Author’s Corner: Why it’s Hard to be an Indie Writer

Why It’s Hard to be an Indie Writer

The journey of an indie writer can be a perilous one. It’s not a trip for the faint of heart … at least not if you expect to make a living at it. The number of indie writers who’ve made it big can be counted on one hand.

It was only a few years ago The New York Times even deigned to include indies on their best-seller list. From the sheer volume today, you’d expect readers and traditional media are both rushing to wrap their arms around indie authors and their books.

Except … it doesn’t happen.

Sitting in the dark the other night, unable to fall asleep, I contemplated the reasons it’s so hard for an indie author to make an impression on the literary world (yes, there are certainly some strange things that flit cross my mind in the dark).

Author R.L. Herron

Author R.L. Herron

Then the obvious reasons hit me …

Big Reason #1: Bad Editing

There are several big reasons people complain about indie book quality, and one of the biggest complaints is the lack of editing. There’s a scary thought about why: there are independent authors who don’t believe their work needs to be edited. Yet every writer (even the most prolific best-seller) can benefit from a good editor.

Big Reason #2 – No Gatekeepers

The problem is compounded by the sheer number of badly written indie books, making it more difficult for good authors to get recognized.

Having a trusted place to find credible reviews would certainly help separate the good from the terrible. There are a growing number of outlets, which will review indie titles (like Readers Favorite or Kirkus Reviews). Readers Favorite will do it free, but Kirkus, probably the most respected indie review site now, has a $425 basic fee … more than most indies can afford to pay.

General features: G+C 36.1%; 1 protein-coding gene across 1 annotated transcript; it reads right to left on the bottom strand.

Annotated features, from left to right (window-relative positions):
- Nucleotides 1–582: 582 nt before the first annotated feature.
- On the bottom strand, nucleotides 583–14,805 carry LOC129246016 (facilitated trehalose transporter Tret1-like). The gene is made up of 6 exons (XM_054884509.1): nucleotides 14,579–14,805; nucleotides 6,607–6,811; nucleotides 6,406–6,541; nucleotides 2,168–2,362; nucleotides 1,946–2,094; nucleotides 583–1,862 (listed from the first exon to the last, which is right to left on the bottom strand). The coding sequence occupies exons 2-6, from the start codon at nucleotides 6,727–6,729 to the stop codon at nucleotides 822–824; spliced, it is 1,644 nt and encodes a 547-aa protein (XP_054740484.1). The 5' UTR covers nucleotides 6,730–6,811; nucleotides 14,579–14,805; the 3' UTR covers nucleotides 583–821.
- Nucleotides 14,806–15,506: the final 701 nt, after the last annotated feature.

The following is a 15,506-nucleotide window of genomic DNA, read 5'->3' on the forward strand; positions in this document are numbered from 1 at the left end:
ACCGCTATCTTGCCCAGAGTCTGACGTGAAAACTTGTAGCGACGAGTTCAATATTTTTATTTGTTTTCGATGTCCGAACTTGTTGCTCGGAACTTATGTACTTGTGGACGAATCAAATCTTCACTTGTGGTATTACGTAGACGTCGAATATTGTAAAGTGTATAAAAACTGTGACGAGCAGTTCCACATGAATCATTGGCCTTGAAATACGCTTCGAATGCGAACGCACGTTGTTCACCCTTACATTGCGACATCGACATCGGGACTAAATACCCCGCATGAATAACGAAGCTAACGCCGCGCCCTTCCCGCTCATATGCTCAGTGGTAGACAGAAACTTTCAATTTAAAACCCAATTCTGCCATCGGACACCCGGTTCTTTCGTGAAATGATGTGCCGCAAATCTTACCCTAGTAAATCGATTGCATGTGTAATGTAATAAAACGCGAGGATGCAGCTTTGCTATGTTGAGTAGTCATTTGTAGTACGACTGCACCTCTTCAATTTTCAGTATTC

Big Reason #3: Quantity Over Quality

The rise of self-publishing has caused a huge surge in the number of books available each year. Indeed, some indie authors seem to toss off multiple titles with ease. I’m a case in point. I write because I enjoy it, but some seem to do it because many so-called “reference” sites recommend having several books available, claiming “If a reader likes one, they will look for another.”

That’s undoubtedly true. But writing a book shouldn’t be a race.

Big Reason #4 – Bad Covers

As with many things in life, first impressions are important. You won’t sell a thing, if no one will pick it up in the first place. To be taken seriously, indie authors need to present themselves in a professional manner. Strong cover art, exciting blurbs and a professional author photo, are all must-have items.

The decision to skip these important steps can hinder current and future sales. While there are many incredible indie authors out there, in order for them to be taken seriously by readers and the traditional media, they have to first take their own work seriously.

Just as every writer deserves the chance to write and publish, every reader deserves to receive an edited – and polished – book.

Next: How do you format your books for publication?

About R.L. Herron

R.L. Herron, the author of multiple works of fiction, including several Readers' Favorite medal winners, lives and writes in Michigan with his lovely wife, and a finally-paid mortgage. His books are all available on Amazon and online with Barnes & Noble. Visit Author R.L. Herron's Website, Broken Glass.

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